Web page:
“Hannah, Alex and I are sad, and we have a gaping hole that will never be filled, but Alaina was happy,” Arik said. “She was loved. She was a part of His plan, and again, life happens for a reason. There are many people around us that need help. Please put down your phones … Make eye contact with somebody. Have a conversation with your friends and loved ones and say hello to a stranger.”
Religion Professor Chris Doran, who is a longtime friend of the Housley’s and led a Bible study with Alaina, spoke about the importance of community.
“We cannot process our grief alone,” Doran said. “We cannot build a less violent future in America alone. We cannot heal us or our communities alone. Let us take this painful lesson from Alaina’s passing seriously. We need each other now more than ever before.”
Doran spoke about the fearless way Alaina loved and how the community can emulate that as it moves forward.
“It is through this sort of love that our courage will bend the course of the universe toward justice and righteousness and it is through this sort of love that we can confidently proclaim that violence will not be the end of Alaina’s story,” Doran said. “It will never, ever silence her voice.”
Students close to Alaina took turns sharing stories, reciting prayers and remembering her through song. Freshman Lauren Drake, Alaina’s roommate, performed “On My Own” from Les Misérables, a favorite song of Alaina’s.
Toward the end of the service, the Pepperdine University Concert Choir performed “The Ground.” Choir director Ryan Board explained to the Housley’s why he chose this song.
“Arik, you mentioned that you were especially grateful for the smiles and the hugs,” Board said. “This piece, I think in its essence is how the singers in front of you, through a song, give a big giant hug.”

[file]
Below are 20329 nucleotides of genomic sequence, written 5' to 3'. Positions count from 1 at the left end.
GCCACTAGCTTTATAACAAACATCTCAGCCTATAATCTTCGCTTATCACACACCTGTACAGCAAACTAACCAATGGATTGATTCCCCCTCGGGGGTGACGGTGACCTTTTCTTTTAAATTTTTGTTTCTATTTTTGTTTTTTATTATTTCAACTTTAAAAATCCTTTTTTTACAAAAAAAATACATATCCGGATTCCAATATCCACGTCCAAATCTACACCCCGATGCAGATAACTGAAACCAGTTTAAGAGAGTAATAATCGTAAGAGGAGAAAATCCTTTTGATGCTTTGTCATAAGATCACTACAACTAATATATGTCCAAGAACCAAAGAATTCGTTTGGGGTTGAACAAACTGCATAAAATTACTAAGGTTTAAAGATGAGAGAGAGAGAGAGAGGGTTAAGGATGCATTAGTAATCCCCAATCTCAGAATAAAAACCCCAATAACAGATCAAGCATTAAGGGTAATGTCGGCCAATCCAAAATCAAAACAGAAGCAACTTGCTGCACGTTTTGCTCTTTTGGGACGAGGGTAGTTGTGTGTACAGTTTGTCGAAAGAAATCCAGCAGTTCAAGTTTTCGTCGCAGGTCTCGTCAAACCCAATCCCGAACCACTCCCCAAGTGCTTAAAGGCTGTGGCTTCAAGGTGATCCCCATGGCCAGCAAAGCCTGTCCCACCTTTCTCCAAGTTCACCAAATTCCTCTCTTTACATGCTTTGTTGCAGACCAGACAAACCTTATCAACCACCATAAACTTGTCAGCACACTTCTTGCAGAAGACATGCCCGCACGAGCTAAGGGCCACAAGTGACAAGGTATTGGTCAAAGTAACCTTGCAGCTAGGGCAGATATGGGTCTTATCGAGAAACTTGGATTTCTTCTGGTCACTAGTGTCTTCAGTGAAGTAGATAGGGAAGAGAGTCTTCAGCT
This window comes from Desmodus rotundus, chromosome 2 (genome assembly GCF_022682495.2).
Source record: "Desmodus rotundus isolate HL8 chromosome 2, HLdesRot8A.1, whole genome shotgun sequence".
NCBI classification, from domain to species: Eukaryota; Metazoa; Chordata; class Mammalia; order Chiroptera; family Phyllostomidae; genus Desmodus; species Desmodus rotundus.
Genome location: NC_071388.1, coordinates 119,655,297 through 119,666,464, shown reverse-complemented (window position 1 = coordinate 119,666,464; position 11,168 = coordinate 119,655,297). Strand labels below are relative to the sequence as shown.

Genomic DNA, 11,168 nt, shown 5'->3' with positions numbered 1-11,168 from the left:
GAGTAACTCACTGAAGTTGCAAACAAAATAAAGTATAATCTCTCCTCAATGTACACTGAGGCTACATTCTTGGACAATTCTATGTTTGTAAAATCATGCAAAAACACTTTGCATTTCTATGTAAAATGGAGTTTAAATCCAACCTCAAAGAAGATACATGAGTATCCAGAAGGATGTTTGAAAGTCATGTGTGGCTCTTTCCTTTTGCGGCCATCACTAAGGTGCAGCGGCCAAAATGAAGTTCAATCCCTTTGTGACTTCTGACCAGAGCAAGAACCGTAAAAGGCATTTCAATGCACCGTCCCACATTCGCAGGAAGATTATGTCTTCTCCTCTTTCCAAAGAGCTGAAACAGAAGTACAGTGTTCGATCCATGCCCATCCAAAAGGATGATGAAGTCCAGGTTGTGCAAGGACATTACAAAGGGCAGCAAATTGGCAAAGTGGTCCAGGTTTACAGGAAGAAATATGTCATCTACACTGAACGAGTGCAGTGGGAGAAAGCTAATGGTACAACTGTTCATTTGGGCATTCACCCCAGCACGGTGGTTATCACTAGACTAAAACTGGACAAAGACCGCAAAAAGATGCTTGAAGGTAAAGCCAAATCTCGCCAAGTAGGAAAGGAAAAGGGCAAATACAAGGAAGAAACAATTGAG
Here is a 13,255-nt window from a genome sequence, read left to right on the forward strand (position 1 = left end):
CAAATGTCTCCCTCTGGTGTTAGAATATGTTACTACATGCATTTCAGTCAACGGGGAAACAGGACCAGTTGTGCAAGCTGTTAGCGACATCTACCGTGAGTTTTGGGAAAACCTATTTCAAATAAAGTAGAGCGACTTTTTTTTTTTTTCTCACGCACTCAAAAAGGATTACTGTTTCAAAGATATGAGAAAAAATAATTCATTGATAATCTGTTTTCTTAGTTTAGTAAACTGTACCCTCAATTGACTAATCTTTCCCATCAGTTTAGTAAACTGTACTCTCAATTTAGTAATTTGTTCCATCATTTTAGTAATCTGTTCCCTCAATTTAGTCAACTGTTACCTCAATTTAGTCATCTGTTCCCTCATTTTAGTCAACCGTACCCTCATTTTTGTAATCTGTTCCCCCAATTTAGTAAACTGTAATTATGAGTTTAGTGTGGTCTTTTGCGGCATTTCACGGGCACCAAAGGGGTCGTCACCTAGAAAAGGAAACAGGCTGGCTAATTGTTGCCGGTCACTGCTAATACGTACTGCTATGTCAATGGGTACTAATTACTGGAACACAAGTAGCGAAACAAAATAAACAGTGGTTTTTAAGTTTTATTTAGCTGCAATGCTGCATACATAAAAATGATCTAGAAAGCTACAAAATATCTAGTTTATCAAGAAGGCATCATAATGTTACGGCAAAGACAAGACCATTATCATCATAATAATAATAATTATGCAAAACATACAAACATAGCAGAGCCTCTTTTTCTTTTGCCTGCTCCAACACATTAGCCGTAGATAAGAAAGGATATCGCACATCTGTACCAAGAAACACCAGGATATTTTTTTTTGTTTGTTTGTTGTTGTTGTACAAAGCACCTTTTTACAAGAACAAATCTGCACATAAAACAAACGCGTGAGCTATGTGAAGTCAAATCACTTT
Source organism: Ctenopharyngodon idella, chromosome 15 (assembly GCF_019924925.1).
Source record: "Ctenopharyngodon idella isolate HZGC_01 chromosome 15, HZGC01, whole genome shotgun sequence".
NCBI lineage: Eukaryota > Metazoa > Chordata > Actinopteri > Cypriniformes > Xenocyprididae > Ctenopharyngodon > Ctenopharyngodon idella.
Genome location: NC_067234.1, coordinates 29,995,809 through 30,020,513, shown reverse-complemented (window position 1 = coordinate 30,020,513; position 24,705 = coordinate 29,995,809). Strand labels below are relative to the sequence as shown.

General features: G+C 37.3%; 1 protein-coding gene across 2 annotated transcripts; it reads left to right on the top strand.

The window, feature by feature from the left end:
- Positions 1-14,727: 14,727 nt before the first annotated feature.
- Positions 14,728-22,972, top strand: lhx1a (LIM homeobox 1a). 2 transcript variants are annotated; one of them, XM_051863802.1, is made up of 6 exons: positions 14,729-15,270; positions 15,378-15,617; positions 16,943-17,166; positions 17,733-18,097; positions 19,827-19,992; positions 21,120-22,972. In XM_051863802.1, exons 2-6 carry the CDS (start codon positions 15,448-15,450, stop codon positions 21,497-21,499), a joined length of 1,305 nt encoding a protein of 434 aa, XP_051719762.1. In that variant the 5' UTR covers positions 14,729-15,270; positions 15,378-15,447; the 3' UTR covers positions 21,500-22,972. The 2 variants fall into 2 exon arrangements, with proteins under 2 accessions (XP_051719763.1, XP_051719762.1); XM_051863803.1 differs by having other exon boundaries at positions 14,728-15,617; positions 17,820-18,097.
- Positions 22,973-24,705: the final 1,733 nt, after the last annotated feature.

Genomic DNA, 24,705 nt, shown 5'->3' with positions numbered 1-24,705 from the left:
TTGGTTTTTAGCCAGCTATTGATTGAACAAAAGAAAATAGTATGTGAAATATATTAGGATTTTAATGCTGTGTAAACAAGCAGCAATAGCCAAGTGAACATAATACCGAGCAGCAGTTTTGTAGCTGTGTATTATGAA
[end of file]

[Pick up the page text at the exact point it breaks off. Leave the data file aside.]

The Housley’s, who met when they were students at Pepperdine, expressed their love for the community during this time.
“I praise God that Alaina called Pepperdine her home,” Hannah said. “That she is one-eighth of all of you. That she was your friend, your classmate, your student. And that she felt that love that we feel standing here before you.”
Following the service, one of Alaina’s favorite snacks – Ben and Jerry’s Tonight Dough ice cream – was served during a reception. People gathered outside to cry together, reminisce and just be with one another.
International Programs Coordinator Drake Schaneberg said he was extremely proud of the resilience Pepperdine displayed in the last two weeks.
“It’s okay to not be okay but then on the flip side, just know that everything will soon be okay,” Schaneberg said.
Senior Anna Renfro said she thought the memorial service aided in the healing of both the community and the friends and family directly impacted by Alaina’s death.
“I think it’s really amazing that they’re acknowledging the community’s pain but also the individual, striking pain,” Renfro said. “Ultimately the desire of everyone is to just love each other.”
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Correction: Professor Chris Doran’s subject area was incorrectly identified. Doran is a professor in the Religion and Philosophy.